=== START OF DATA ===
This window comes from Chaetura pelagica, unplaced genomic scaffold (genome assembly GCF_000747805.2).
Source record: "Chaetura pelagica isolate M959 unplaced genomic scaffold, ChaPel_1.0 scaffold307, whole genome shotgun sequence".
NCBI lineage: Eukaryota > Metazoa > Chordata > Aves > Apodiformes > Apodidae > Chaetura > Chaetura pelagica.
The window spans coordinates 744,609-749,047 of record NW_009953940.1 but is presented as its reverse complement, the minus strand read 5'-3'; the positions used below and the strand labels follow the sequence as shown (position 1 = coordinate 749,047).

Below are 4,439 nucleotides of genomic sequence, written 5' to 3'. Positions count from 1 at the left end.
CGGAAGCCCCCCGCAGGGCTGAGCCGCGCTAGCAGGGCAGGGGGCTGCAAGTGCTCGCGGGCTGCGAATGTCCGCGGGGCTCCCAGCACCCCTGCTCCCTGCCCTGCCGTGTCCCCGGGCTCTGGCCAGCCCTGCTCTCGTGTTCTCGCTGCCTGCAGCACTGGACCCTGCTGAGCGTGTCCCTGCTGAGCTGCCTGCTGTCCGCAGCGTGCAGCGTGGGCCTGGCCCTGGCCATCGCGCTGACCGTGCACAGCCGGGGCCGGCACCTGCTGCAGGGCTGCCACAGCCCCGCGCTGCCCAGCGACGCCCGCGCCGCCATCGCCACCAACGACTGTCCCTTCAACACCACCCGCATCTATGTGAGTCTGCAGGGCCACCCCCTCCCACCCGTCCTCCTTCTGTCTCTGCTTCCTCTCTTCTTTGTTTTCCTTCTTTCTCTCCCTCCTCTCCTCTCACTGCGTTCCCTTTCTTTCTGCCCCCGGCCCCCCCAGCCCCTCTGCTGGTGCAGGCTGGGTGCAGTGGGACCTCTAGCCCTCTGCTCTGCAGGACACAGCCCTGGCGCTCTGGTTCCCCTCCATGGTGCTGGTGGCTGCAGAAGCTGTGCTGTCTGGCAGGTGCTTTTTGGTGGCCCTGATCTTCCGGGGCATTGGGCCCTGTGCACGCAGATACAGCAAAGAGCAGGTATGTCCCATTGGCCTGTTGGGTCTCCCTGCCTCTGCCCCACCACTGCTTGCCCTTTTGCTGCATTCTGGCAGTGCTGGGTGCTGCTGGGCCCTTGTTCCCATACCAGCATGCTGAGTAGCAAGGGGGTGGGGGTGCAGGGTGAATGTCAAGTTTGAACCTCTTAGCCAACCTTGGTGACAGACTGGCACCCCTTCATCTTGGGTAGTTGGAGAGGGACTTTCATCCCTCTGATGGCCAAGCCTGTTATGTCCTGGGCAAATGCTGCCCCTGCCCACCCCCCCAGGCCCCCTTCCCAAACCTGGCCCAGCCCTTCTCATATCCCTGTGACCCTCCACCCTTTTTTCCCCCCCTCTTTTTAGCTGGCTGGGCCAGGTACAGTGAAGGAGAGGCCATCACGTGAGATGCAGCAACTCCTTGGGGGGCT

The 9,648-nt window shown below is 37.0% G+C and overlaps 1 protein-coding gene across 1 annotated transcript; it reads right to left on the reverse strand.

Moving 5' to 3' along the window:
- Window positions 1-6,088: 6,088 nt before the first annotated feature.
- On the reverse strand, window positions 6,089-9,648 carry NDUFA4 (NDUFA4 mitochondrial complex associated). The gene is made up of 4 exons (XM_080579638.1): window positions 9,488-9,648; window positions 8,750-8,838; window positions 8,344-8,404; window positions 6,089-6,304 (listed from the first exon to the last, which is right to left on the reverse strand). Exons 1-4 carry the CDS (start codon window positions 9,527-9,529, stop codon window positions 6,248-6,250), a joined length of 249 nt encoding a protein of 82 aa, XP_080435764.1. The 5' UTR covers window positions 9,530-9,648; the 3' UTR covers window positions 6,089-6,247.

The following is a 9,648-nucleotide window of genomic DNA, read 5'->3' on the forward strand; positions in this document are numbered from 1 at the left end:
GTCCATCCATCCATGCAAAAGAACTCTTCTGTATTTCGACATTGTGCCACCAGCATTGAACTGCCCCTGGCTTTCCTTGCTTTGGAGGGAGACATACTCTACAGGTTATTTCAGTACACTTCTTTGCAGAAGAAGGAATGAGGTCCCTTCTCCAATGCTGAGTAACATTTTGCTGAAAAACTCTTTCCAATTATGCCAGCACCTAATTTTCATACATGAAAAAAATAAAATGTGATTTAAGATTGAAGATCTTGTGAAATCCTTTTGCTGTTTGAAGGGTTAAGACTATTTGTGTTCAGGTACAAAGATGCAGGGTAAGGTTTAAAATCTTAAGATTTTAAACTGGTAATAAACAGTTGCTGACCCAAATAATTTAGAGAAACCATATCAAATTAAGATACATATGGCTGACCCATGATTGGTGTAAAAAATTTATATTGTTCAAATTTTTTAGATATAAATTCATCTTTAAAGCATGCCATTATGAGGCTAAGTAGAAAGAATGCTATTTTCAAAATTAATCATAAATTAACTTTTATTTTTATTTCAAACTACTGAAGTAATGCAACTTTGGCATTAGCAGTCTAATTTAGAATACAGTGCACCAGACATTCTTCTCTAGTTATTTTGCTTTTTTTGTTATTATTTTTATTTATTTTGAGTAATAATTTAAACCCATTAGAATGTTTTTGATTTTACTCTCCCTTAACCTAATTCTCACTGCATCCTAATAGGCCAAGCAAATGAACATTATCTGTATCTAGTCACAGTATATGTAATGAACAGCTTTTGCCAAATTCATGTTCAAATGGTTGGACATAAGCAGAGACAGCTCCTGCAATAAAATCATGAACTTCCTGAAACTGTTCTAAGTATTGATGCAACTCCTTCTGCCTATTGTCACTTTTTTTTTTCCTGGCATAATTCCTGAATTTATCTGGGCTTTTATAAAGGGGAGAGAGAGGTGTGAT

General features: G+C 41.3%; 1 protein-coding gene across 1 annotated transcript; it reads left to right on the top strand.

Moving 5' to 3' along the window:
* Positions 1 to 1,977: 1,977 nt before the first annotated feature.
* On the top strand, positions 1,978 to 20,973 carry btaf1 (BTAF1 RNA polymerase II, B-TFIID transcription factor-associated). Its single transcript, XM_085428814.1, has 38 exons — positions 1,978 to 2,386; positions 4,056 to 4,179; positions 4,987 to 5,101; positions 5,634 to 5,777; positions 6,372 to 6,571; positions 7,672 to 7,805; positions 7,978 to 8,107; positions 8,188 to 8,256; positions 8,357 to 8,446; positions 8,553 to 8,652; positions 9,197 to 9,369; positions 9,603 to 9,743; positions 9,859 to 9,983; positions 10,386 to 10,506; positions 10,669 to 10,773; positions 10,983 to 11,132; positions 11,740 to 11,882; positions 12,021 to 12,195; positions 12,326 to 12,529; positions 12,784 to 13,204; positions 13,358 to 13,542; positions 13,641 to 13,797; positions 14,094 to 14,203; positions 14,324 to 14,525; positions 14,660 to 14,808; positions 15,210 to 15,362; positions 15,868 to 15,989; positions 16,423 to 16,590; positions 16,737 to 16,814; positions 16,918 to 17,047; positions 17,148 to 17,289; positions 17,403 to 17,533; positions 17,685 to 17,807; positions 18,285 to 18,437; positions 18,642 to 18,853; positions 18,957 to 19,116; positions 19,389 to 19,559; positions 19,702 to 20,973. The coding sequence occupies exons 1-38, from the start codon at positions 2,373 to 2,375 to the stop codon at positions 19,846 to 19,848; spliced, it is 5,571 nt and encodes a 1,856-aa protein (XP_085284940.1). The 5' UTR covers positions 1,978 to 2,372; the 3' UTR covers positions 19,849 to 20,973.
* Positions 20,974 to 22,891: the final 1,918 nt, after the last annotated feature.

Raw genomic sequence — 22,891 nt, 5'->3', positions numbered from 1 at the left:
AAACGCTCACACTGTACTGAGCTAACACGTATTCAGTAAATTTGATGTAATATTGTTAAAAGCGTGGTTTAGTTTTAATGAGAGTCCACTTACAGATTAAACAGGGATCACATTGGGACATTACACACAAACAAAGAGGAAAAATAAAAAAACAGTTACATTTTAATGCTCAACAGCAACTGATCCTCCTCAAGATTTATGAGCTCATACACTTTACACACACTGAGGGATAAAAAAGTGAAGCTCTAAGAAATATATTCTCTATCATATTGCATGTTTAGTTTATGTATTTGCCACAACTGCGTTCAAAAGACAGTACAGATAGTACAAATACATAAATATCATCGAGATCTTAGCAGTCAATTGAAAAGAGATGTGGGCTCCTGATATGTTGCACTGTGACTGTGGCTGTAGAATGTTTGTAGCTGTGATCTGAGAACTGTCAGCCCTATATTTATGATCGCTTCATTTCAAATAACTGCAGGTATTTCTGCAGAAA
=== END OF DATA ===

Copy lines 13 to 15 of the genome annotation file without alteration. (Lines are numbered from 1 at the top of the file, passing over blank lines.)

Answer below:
General features: G+C 41.3%; 1 protein-coding gene across 1 annotated transcript; it reads left to right on the top strand.

Moving 5' to 3' along the window:
* Positions 1 to 1,977: 1,977 nt before the first annotated feature.